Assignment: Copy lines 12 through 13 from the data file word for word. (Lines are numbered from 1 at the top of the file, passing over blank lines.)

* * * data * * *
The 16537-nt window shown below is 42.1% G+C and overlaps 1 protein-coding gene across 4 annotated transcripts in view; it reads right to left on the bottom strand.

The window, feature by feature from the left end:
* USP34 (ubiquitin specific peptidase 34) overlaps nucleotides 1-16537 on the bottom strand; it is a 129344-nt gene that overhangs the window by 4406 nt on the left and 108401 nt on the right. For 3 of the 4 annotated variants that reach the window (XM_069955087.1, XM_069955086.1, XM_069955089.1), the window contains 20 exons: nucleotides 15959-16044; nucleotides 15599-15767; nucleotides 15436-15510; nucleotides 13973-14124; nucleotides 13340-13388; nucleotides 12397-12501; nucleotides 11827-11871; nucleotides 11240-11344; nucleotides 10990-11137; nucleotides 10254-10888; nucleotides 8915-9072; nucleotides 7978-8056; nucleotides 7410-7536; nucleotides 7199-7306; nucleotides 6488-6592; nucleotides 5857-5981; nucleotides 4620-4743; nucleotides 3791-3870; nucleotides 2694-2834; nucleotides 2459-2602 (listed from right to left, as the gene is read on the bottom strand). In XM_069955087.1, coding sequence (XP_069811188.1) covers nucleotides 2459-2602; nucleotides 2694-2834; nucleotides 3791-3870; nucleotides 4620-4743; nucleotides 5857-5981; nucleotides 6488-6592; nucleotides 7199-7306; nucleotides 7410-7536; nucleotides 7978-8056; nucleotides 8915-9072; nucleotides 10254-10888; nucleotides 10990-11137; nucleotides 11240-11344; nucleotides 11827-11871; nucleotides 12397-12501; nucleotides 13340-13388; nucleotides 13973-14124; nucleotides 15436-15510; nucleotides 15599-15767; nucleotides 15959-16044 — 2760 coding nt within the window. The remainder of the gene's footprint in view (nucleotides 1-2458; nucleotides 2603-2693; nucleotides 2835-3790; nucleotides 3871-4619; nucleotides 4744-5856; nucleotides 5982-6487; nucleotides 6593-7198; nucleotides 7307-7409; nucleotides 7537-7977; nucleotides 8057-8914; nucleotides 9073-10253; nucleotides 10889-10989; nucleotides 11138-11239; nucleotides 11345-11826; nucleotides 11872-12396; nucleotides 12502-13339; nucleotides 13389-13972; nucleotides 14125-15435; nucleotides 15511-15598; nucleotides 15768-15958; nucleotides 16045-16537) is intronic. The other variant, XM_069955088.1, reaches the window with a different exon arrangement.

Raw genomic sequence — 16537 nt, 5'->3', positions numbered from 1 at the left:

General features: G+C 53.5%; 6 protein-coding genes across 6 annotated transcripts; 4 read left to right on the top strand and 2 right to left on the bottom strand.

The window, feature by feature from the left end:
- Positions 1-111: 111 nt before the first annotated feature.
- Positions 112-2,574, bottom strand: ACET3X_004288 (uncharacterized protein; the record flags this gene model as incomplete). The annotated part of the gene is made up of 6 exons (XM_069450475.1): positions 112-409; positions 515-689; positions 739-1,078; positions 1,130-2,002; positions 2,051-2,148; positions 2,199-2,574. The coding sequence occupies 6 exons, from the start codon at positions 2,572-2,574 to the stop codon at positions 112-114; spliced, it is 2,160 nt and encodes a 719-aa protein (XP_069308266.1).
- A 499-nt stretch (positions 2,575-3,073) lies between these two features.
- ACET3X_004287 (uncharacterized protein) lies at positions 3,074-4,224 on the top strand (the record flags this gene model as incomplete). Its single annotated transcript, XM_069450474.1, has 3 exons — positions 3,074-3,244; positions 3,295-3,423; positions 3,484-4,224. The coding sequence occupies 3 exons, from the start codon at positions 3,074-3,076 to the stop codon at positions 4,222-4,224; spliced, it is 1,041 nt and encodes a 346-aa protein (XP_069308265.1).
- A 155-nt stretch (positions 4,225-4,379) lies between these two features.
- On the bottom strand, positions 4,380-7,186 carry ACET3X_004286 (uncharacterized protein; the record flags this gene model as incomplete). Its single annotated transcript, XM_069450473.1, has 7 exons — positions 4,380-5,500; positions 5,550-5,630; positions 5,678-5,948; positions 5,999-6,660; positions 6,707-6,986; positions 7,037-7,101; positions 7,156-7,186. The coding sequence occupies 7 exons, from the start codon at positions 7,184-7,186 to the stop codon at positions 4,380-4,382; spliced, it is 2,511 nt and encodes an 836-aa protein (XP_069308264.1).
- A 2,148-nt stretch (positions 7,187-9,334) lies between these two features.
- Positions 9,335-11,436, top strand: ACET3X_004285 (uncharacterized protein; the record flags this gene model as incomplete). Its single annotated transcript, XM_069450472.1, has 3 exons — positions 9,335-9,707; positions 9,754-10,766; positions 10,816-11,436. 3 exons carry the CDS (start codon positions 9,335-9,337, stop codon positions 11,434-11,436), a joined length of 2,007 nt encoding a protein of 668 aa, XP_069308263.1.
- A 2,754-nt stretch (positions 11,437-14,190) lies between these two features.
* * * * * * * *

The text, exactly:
- On the bottom strand, positions 4,380-7,186 carry ACET3X_004286 (uncharacterized protein; the record flags this gene model as incomplete). Its single annotated transcript, XM_069450473.1, has 7 exons — positions 4,380-5,500; positions 5,550-5,630; positions 5,678-5,948; positions 5,999-6,660; positions 6,707-6,986; positions 7,037-7,101; positions 7,156-7,186. The coding sequence occupies 7 exons, from the start codon at positions 7,184-7,186 to the stop codon at positions 4,380-4,382; spliced, it is 2,511 nt and encodes an 836-aa protein (XP_069308264.1).
- A 2,148-nt stretch (positions 7,187-9,334) lies between these two features.